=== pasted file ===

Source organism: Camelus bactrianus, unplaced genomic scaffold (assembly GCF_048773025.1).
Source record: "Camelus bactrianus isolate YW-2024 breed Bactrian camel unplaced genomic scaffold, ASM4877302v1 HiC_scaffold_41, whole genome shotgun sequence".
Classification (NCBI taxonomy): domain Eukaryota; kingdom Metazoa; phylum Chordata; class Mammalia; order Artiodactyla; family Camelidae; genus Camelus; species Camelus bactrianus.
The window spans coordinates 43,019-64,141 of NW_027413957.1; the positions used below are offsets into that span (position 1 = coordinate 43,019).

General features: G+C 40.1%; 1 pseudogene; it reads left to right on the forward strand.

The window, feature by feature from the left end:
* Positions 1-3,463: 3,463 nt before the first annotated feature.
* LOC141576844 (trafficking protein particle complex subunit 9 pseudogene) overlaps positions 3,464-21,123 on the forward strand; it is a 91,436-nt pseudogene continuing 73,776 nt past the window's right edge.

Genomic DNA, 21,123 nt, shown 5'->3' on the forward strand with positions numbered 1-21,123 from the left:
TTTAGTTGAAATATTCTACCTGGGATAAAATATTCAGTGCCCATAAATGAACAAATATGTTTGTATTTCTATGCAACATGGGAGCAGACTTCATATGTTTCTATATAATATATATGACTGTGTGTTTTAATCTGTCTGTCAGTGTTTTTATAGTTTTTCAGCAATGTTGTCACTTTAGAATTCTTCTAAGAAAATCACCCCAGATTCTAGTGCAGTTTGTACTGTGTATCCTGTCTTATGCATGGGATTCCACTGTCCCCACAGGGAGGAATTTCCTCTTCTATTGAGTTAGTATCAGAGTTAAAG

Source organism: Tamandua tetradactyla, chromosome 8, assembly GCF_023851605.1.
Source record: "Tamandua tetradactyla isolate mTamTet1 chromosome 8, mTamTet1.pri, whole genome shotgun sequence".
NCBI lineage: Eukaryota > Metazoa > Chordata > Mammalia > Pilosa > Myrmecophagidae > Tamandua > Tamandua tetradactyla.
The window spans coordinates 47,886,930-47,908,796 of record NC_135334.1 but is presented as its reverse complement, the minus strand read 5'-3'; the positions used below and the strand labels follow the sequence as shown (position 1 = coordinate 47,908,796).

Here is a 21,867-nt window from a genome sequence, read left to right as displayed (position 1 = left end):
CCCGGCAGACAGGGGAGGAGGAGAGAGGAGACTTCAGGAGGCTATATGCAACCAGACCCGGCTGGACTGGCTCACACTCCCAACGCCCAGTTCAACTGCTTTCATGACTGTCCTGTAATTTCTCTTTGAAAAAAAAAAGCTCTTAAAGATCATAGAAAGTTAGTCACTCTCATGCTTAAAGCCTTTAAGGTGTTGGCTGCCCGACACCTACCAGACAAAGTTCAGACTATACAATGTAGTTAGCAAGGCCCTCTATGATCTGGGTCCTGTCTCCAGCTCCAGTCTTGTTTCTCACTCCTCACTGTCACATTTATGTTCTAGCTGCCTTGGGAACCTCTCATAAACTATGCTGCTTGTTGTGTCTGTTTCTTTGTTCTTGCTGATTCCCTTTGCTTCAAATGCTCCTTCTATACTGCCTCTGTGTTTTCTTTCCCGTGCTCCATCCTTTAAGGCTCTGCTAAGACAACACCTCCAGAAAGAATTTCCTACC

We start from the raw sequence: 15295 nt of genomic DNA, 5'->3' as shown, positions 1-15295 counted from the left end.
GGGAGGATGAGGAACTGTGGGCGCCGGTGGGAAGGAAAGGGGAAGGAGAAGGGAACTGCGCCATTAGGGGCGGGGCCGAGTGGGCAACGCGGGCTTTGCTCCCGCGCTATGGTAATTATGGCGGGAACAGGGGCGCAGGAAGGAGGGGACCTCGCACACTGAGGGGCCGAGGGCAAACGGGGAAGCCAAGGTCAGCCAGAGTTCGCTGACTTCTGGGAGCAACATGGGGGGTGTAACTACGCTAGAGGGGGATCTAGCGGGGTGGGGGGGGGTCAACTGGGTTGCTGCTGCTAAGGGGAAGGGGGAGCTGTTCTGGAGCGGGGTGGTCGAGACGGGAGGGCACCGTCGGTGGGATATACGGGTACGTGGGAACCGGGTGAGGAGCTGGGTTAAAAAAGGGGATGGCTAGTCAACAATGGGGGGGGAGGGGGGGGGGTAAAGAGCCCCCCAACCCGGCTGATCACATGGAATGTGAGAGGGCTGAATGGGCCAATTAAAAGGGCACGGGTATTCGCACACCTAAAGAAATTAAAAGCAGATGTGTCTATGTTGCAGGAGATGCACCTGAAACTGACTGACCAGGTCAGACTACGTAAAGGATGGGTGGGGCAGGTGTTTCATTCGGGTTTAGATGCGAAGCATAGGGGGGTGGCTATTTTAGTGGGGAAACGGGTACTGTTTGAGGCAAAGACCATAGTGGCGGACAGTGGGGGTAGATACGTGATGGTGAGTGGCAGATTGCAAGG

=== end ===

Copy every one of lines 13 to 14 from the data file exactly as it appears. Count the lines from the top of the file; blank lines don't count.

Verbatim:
NCBI lineage: Eukaryota > Metazoa > Chordata > Mammalia > Pilosa > Myrmecophagidae > Tamandua > Tamandua tetradactyla.
The window spans coordinates 47,886,930-47,908,796 of record NC_135334.1 but is presented as its reverse complement, the minus strand read 5'-3'; the positions used below and the strand labels follow the sequence as shown (position 1 = coordinate 47,908,796).